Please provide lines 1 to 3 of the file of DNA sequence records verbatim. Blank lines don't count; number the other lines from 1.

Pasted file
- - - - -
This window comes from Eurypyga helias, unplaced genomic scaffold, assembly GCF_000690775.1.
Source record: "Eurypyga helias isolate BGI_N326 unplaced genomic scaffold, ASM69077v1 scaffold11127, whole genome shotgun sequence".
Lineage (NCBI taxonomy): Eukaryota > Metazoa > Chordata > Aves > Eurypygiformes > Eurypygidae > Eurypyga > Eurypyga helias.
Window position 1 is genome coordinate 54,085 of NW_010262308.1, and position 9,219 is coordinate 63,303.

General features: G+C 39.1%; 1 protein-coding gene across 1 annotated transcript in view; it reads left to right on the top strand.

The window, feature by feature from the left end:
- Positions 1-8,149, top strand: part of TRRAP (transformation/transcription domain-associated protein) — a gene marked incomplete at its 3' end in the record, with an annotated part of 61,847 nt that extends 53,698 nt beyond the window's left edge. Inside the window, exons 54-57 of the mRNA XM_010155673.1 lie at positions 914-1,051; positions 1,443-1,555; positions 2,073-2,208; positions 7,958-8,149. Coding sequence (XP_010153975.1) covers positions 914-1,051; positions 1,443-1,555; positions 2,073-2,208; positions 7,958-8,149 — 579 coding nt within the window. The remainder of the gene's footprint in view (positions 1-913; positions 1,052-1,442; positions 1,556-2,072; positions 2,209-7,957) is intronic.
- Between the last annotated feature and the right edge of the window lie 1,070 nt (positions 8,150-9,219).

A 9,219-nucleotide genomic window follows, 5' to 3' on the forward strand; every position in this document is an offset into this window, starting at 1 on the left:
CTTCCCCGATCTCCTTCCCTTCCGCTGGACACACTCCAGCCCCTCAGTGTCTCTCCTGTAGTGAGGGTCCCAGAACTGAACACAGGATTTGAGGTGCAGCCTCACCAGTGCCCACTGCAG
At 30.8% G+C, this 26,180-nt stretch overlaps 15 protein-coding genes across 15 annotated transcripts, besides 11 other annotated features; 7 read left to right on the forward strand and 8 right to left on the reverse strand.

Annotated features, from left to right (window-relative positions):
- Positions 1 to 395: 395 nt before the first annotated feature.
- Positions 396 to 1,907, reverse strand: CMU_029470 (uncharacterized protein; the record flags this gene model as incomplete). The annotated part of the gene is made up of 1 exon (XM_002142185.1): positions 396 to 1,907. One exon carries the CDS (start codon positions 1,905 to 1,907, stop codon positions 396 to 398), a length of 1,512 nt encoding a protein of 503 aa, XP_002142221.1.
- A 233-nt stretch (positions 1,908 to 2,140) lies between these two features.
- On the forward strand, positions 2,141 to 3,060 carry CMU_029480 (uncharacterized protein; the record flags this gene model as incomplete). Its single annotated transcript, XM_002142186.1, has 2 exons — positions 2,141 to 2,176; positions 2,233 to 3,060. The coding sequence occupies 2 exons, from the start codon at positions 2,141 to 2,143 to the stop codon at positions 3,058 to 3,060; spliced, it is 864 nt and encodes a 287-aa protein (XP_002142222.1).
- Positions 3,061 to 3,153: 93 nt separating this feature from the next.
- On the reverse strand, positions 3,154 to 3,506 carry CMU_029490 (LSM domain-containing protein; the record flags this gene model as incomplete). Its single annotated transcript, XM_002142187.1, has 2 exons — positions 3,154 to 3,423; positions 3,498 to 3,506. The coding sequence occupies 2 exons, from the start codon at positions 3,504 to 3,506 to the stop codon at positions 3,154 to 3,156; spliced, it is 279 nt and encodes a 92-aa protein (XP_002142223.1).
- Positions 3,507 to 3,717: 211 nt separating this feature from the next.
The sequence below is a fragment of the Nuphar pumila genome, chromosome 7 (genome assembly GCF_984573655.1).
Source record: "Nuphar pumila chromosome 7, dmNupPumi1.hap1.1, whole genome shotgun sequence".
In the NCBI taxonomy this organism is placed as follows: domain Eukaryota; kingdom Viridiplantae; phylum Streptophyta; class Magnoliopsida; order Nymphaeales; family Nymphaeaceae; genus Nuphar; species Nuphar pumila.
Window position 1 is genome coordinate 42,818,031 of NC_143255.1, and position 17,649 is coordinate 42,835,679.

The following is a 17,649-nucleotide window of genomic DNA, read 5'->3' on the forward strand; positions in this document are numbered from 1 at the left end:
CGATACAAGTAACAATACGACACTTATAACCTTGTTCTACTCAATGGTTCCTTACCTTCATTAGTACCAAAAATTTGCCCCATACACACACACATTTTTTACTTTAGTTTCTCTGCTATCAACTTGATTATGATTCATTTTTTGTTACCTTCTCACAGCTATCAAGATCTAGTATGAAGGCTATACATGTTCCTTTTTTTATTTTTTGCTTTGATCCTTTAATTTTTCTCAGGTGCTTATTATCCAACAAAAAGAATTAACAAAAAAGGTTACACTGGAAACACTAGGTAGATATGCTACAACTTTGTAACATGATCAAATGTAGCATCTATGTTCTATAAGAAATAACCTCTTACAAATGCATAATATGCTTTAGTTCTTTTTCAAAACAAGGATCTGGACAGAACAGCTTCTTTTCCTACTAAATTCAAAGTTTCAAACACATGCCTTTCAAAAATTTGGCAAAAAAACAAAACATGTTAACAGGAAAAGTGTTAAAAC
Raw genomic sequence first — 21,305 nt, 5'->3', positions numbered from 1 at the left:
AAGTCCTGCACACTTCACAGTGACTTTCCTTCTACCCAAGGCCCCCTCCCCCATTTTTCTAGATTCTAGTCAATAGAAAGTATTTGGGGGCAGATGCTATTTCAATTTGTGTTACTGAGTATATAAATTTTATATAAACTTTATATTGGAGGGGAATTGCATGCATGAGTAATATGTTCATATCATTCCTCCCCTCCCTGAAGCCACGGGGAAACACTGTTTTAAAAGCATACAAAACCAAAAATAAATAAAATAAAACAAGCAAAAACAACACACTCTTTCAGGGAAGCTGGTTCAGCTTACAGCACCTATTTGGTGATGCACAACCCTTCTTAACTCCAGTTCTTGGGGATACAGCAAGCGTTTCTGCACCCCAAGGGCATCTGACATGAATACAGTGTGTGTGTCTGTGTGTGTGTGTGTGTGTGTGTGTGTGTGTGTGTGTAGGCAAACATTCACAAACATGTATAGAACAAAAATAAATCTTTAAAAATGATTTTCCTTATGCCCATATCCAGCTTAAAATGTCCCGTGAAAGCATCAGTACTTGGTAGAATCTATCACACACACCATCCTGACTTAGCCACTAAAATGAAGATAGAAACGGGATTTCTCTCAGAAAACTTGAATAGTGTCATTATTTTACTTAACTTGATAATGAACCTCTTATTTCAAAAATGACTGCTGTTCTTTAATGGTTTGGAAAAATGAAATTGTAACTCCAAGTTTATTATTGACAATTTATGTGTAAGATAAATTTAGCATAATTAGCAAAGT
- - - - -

This window comes from Eurypyga helias, unplaced genomic scaffold, assembly GCF_000690775.1.
Source record: "Eurypyga helias isolate BGI_N326 unplaced genomic scaffold, ASM69077v1 scaffold11127, whole genome shotgun sequence".
Lineage (NCBI taxonomy): Eukaryota > Metazoa > Chordata > Aves > Eurypygiformes > Eurypygidae > Eurypyga > Eurypyga helias.